Autistic individuals report a greater prevalence of physical and mental health difficulties, compared to the general population. This study examines factors which impact physical and mental health in the general population to evaluate whether they potentially underlie this increased prevalence in autistic individuals. We compared twenty-two autistic adults, twenty-three adults reporting symptoms of insomnia, and twenty-one neurotypical adults. The primary factors were sleep quality and insomnia; secondary factors were level of autistic traits, alexithymia, and prosocial behavior. Participants completed self-report measures looking at each of these factors as well as their perceived physical and mental health. Participants also wore an actigraphy watch for up to fourteen days to characterize their sleep behavior. This actigraphy data suggested that autistic adults slept longer than those with symptoms of insomnia and the neurotypical group. Multiple regressions identified which primary or secondary factors were associated with change in perceived physical and mental health. Transdiagnostic dimensional analyses suggested that both lower sleep quality and higher levels of loneliness predicted lower perceived physical and mental health, with the effect being greater for perceived mental health. The addition of secondary factors identified higher levels of alexithymia as a significant predictor of lower levels of perceived mental health but did not improve the model. For the autistic group, no factors were predictive of change in perceived physical health; however, follow-up analyses identified more insomnia symptoms as predicting reduced perceived physical health. Both reduced sleep quality and greater loneliness predicted lower perceived mental health in the autistic adults. More sleep impairment and more symptoms of insomnia also predicted lower perceived mental health but did not better explain this change when included together over when included separately. These study findings suggest that sleep quality and loneliness are salient factors in the mental health of autistic adults and that understanding these, and sleep factors in general, may help to explain mental health challenges in these individuals.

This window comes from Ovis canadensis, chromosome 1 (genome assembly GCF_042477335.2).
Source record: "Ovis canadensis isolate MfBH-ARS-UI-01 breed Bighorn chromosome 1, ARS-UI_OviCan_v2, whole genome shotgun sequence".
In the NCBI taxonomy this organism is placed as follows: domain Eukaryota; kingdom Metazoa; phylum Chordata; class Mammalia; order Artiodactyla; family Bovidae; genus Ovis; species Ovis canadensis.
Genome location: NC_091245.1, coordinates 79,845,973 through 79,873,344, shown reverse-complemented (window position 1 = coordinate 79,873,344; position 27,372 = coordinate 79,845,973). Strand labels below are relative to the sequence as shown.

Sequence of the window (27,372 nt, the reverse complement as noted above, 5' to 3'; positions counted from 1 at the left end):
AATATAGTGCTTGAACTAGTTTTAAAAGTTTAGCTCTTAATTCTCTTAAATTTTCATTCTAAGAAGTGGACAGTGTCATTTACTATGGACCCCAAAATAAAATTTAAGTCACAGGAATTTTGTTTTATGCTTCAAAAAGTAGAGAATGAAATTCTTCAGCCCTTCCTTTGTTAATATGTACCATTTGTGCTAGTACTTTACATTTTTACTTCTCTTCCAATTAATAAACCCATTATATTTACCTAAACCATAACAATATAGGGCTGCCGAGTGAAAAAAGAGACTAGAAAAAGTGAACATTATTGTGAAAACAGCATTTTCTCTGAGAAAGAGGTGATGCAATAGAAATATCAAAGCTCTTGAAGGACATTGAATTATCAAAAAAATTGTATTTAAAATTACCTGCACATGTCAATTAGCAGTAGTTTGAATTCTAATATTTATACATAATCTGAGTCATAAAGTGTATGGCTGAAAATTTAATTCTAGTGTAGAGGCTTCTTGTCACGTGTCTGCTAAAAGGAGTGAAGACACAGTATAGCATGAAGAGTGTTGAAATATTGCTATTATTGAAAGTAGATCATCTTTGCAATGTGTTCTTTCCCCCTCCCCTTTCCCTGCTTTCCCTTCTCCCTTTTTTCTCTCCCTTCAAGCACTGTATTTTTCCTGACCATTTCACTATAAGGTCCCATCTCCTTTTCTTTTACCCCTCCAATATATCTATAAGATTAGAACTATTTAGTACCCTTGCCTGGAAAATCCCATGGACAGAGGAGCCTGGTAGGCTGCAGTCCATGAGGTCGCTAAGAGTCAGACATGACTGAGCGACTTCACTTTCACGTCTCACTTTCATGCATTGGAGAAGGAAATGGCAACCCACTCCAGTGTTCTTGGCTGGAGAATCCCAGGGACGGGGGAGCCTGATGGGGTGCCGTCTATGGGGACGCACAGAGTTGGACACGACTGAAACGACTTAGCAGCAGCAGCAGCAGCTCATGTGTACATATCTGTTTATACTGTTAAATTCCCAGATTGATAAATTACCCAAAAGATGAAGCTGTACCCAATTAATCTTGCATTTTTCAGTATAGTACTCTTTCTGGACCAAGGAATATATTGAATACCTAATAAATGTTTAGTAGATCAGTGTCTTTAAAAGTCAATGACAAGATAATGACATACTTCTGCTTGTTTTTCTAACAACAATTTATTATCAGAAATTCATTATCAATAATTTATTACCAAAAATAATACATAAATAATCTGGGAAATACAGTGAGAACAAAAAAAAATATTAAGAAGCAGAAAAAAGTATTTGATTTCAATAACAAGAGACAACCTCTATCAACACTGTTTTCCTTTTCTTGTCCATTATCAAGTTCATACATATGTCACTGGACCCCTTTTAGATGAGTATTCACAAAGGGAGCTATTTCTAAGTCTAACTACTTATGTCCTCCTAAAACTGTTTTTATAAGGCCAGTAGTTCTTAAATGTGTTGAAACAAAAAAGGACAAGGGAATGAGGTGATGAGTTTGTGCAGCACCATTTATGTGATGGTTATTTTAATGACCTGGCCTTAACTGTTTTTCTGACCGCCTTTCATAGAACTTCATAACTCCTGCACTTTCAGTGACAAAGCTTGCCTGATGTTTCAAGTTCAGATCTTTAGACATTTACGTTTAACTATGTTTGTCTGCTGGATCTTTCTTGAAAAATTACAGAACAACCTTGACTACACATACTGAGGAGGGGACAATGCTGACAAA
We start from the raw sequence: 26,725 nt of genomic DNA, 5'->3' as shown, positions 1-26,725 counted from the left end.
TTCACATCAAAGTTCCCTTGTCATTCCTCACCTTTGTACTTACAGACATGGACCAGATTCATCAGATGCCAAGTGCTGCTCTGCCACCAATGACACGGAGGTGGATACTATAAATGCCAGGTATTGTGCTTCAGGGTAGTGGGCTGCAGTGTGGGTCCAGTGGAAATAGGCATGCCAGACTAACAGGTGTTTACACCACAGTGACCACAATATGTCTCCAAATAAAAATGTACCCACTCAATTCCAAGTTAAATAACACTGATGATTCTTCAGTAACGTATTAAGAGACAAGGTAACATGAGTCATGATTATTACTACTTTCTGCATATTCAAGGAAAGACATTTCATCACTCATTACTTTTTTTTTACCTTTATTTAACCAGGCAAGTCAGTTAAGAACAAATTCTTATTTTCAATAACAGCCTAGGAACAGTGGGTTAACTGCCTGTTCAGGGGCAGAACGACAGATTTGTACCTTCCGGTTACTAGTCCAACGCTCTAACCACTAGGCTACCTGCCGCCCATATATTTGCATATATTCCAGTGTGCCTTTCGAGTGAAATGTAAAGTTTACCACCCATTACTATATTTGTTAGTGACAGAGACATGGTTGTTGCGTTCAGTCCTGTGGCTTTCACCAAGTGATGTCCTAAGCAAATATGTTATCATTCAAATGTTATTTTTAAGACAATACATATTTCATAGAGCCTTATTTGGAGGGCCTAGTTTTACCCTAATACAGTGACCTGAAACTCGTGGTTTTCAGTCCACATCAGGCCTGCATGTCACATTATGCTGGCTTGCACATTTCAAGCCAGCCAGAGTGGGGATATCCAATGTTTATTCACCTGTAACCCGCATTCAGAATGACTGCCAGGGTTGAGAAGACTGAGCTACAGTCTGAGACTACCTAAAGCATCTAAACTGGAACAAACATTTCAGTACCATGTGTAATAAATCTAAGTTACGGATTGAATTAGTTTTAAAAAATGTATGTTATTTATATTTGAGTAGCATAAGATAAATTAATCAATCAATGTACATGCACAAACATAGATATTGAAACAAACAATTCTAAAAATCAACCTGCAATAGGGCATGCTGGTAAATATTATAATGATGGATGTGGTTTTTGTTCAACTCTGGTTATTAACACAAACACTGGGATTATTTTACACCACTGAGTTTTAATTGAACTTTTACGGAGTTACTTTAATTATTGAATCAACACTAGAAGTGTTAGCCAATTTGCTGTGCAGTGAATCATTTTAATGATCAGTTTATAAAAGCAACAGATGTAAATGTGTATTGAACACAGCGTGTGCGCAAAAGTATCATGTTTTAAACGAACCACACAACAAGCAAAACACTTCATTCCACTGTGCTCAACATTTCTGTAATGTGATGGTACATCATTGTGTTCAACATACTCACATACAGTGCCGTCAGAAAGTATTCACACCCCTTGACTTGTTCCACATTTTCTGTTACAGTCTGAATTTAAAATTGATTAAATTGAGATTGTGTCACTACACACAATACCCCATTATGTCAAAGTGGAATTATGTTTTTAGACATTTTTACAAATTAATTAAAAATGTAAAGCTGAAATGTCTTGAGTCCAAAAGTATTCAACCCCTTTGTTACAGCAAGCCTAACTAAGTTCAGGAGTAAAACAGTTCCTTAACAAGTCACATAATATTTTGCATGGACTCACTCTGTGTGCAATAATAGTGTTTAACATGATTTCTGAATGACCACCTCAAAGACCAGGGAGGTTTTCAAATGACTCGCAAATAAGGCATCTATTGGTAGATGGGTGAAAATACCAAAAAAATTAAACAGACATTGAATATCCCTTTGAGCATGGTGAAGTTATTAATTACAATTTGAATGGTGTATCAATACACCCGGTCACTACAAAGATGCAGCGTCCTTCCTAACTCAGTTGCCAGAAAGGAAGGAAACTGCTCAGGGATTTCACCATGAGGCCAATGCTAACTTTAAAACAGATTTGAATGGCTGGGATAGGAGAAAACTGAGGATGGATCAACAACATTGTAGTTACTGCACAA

College and Department

Family, Home, and Social Sciences; Psychology



Date Submitted


Document Type





autism, sleep quality, loneliness, physical health, mental health, actigraphy